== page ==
- The Washington Times - Wednesday, July 10, 2002

EU to aid Russia on nuclear waste

BRUSSELS International donors began a $1.8 billion program yesterday to help clean up the environment in and around northern Russia, which faces a big threat from nuclear waste.

A one-day conference chaired by the European Union and Russia announced initial funds totaling $110 million for the most urgent projects needed to reduce water and air pollution in the Baltic and Barents Sea regions.


Britain to ease laws against pot smoking

LONDON Britain will respond this week to a dramatic surge in cannabis use by easing laws and allowing millions of marijuana and hashish users to smoke without fear of arrest.

Home Secretary David Blunkett is expected today to downgrade it to a low-risk category C drug, Reuters news agency reported.

The downgrade will put the drug in the same category as anabolic steroids and make possessing small amounts of it or smoking it in private a non-arrestable offense.


Israel to say 'no' to Farrakhan effort

Israel plans to deny Nation of Islam leader Louis Farrakhan entry into the Jewish state, where he wants to help mediate the Arab-Israeli dispute, a leading Israeli newspaper reported yesterday.

Israel fears that Mr. Farrakhan's presence would trigger violence.

During a visit to Baghdad this week, Mr. Farrakhan said American Muslims are praying for an Iraqi victory in a war with the United States.


Mideast peace quartet to study new plan

COPENHAGEN Middle East peace brokers from the so-called Quartet of the United States, Russia, the United Nations and the European Union will meet next week to discuss a plan aimed at reviving the shattered peace process.

Danish Foreign Minister Per Stig Moeller told reporters yesterday that the group would meet in New York on July 15 and continue talks with the foreign ministers of Egypt, Jordan and Saudi Arabia.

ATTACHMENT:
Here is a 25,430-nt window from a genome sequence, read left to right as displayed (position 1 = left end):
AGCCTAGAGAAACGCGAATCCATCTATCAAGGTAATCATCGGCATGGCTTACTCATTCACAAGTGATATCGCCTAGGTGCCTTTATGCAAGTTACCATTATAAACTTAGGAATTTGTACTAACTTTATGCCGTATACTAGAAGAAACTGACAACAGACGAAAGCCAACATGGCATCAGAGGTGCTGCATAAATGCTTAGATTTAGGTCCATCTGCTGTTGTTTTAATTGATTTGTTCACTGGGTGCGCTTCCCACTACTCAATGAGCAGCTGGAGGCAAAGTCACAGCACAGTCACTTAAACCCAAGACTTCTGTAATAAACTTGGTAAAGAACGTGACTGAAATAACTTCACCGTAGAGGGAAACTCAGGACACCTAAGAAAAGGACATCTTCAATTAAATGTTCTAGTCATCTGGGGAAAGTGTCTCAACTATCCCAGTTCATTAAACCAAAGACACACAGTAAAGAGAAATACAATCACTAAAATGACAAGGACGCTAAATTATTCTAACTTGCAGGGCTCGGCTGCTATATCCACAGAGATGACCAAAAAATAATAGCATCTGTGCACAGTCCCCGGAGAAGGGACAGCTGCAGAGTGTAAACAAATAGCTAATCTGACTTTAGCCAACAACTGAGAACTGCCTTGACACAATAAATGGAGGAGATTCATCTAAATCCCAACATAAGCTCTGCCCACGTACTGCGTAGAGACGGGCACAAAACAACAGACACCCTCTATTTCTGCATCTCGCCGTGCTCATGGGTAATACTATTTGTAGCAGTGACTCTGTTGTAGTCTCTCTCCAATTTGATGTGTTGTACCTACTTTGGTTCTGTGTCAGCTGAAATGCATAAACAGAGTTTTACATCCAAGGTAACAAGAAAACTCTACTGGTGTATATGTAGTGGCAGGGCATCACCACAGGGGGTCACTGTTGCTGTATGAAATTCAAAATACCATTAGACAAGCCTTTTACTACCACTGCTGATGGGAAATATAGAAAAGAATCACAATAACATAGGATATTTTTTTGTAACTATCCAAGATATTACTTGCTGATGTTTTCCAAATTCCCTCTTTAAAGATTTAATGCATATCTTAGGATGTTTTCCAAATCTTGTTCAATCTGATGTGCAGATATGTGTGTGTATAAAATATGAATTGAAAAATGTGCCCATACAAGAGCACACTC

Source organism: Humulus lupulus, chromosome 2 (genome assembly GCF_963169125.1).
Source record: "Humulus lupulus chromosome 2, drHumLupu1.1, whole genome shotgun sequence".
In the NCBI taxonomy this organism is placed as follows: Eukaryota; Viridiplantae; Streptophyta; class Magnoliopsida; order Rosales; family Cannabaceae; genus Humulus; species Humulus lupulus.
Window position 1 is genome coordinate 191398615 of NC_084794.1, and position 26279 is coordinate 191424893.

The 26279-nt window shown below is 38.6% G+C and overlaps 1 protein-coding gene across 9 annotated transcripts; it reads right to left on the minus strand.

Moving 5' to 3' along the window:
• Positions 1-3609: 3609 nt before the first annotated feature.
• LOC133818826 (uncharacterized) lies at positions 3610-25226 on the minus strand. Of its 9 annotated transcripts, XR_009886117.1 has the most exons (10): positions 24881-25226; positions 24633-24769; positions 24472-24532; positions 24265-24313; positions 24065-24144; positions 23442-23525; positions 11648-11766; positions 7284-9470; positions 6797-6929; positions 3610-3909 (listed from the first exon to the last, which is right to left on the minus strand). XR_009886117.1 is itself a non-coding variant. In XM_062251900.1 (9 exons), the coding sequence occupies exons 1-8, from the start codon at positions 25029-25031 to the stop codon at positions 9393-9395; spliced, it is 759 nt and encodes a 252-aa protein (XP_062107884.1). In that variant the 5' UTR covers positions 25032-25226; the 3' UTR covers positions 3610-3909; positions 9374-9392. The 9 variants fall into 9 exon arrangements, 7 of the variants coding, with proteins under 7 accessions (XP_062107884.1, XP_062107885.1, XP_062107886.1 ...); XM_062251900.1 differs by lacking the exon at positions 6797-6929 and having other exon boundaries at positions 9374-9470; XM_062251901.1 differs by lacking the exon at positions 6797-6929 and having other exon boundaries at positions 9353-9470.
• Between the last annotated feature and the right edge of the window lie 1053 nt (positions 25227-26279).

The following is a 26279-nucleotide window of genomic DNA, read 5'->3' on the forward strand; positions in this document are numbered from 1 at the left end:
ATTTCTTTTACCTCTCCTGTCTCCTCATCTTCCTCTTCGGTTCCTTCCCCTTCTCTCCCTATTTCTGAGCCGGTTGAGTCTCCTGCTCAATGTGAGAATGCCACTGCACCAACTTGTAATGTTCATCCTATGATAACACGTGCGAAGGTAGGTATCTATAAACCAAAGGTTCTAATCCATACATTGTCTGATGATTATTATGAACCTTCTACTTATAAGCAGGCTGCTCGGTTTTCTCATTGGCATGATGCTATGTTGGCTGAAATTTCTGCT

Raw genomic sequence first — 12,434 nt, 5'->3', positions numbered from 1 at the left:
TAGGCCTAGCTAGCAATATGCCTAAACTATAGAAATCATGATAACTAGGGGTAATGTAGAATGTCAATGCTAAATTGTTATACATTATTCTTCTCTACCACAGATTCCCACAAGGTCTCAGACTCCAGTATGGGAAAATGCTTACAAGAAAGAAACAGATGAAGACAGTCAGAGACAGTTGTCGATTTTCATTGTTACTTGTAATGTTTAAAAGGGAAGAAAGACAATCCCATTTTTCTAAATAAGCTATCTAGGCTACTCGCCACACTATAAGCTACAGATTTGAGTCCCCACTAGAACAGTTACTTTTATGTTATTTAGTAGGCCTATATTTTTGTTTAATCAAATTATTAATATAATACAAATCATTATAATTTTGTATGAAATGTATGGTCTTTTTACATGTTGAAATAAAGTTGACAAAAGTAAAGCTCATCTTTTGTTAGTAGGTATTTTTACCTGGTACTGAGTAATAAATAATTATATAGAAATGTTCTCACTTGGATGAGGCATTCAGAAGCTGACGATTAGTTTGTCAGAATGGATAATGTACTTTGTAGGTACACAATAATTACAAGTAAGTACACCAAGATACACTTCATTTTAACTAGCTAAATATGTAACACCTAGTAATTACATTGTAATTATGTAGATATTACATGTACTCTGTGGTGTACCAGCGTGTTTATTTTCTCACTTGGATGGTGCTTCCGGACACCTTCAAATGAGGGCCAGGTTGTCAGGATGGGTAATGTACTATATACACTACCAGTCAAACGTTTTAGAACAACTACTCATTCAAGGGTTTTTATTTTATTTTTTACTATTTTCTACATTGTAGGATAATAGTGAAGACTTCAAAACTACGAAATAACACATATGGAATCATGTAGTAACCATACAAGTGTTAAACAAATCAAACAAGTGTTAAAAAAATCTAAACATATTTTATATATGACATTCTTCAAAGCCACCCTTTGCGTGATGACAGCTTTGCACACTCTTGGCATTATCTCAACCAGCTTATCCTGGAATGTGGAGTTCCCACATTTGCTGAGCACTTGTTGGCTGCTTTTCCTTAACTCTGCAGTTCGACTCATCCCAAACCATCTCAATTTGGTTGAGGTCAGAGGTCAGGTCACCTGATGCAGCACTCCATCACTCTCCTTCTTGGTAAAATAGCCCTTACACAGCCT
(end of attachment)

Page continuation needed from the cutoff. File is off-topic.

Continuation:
Al Qaeda spokesman predicts new attacks

ALGIERS The spokesman for al Qaeda said the terrorist organization led by Osama bin Laden was thriving and planning new attacks on Americans.

In an interview published yesterday, spokesman Sulaiman Abu Ghaith also called the U.S. campaign to dismantle the group a "Hollywood script."


Poles massacred Jews, investigation concludes

BIALYSTOK, Poland A 20-month investigation has concluded that Poles, not their Nazi occupiers, carried out the 1941 massacre of Jews in a village in the north of the country, but prosecutors said yesterday that there was no evidence to support bringing new charges.

As many as 1,600 Jews are believed to have been killed in a barn in the village of Jedwabne.


War-crimes suspect held in NATO raid

TREBICINA, Bosnia-Herzegovina NATO troops raided a remote village in Bosnia's rugged eastern hills yesterday and arrested a Bosnian Serb war-crimes fugitive accused of enslaving and raping Muslim women and girls, officials said.

Radovan Stankovic, who gave himself up after a 12-hour standoff, is being processed for transfer to The Hague war-crimes tribunal, a spokesman for the NATO-led Stabilization Force said.


Mexican ex-president defends actions

MEXICO CITY Former President Luis Echeverria, currently under questioning by a prosecutor about his suspected role in two student massacres more than 30 years ago, yesterday said his conscience is "totally" clear.

Mr. Echeverria, 80, was forced to retreat inside the prosecutor's office when protesters shouted "murderer."


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